Canon(s) or Canonical?

Terminology related to the canon of the Bible’s books is rife with confusion. The usage of “canon” itself to refer to a collection of books is only of eighteenth century vintage. The general usage anciently and to the present of canon or κανων was in reference to a rule, either literal or metaphorical, that is, either a measuring stick of some kind or a set of beliefs held as an authoritative code for one’s behavior. Yet these days, in discussing various books of the Bible, people will often speak of whether a book is canonical or non-canonical, by which they simply mean whether it is or is not considered a book of the Bible, or the “Biblical canon” by which they mean that list of books in the Bible. This usage is likely to only generate more confusion, because it is then assumed that there is some single official list of books that belong to the Bible, which there is not. Different faith traditions have different Bibles. Among Christians, Protestant, Roman Catholics and Orthodox each have an increasing number of different books included in their Bibles, with the latter having several different lists of such books (from the Eastern Orthodox, the Russian and Greek traditions differ by including one book each which the other doesn’t; among the Oriental Orthodox, the Coptic Church and Ethiopic Churches include even more books than the Eastern Orthodox, while some of the Syrian Orthodox have five fewer books in their New Testament through excluding the books of 2 Peter, 2-3 John, Jude, and the Apocalypse). As is also well known, the Jewish Bible includes the same books as the Protestant Old Testament, though traditionally arranging the books in a different order than they do. So, there is no “the” canon at all, but several canons, depending upon various traditions, which situation becomes even more complex if one looks at historical documentation concerning which books various ancient writers thought should be considered part of the Bible. Let us leave this confusion to the side for now.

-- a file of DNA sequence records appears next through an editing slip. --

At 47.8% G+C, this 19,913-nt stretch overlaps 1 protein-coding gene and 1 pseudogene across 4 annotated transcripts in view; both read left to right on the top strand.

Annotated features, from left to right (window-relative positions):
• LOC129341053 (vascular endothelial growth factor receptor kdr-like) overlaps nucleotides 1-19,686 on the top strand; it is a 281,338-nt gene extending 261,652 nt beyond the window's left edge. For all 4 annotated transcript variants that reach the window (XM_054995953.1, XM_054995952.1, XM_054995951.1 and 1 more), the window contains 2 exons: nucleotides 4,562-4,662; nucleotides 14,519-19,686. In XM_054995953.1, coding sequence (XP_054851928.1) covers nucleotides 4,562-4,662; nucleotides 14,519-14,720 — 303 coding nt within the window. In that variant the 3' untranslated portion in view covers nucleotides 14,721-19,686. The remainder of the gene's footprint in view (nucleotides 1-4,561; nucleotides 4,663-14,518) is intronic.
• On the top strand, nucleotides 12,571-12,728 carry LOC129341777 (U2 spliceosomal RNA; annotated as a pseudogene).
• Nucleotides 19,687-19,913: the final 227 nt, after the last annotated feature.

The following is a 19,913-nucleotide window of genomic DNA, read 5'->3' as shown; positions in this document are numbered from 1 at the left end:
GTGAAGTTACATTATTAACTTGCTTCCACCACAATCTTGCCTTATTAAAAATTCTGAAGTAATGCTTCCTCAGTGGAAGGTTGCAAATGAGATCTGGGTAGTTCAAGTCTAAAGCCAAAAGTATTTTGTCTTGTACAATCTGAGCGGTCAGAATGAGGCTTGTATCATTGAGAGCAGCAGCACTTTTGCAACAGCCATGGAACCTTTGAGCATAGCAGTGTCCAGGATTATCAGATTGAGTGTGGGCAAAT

There is a better way to discuss these books, by simply using “canonical” with the older connotation in mind. That is, these books are canonical to particular groups because they were considered to reflect their regula fidei or κανων πιστεως. By using this approach, we not only come to an immediate understanding of precisely why certain traditions include the various books in their Bibles, but also enter into a greater continuity with past reflection on and usage of the the word and concept of “canon,” thus returning to an understanding that these books didn’t just happen to be in a certain collection divorced from all interaction with people as though by an inevitable physical process which has yet to be discovered, but rather through a process in which they were recognized as reflective of the values and mores, the “canons,” of those groups which mindfully and prayerfully included them in their Bibles. Likewise, other books were prayerfully and mindfully excluded, as they were not considered to reflect the rule of faith or tradition.

Thus, rather than saying, “This is the Eastern Orthdox Biblical Canon,” it is better to say, “These are the canonical books of the Bible in the Eastern Orthodox Church.” The difference in usage is subtle, but important. “Canonical” connotes a relationship to a tradition’s rule of faith as canon, while “canon” would attempt to substitute a set of mute books for that living tradition. It is a kind of bibliolatry to place the books of the Bible in the position of the Rule of Faith. They are certainly a part of it, along with other elements, but they are not the Rule of Faith itself. Our language should reflect that reality.